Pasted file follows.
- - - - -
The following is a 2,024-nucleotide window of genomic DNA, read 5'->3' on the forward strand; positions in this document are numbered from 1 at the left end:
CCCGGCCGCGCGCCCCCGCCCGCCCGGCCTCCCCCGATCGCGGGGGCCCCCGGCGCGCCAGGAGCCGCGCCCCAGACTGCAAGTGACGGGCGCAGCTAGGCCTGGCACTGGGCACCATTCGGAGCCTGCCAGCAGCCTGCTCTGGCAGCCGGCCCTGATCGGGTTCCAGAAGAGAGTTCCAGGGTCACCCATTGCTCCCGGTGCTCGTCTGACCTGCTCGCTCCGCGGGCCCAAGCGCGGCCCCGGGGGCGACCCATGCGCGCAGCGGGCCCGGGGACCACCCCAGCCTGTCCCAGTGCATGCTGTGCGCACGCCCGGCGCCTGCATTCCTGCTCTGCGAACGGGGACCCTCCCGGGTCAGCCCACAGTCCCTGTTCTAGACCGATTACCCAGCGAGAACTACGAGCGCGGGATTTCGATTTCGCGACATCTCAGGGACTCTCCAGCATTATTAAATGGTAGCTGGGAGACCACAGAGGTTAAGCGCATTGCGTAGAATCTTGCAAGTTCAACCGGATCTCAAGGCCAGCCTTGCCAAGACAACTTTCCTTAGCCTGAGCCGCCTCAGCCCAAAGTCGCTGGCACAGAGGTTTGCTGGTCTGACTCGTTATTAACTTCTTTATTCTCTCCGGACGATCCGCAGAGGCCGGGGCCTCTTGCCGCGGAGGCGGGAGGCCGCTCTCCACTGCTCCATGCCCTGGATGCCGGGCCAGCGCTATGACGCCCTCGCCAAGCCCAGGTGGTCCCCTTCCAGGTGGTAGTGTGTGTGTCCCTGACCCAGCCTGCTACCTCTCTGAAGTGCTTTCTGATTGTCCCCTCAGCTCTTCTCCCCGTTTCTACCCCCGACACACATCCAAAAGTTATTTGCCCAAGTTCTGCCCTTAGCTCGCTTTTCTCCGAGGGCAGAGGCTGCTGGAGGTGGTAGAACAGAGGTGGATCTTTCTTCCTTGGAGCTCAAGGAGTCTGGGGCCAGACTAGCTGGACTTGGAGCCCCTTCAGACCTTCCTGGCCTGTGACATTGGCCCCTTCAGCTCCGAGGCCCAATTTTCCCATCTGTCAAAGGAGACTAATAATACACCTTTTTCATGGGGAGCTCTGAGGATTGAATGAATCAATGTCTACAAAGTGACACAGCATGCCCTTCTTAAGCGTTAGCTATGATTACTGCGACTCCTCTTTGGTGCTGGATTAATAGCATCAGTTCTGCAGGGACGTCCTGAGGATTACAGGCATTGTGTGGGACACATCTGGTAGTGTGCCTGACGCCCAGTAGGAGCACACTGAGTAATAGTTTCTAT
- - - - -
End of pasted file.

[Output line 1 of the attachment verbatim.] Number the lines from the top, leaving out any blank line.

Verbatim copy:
The following is a 2,024-nucleotide window of genomic DNA, read 5'->3' on the forward strand; positions in this document are numbered from 1 at the left end: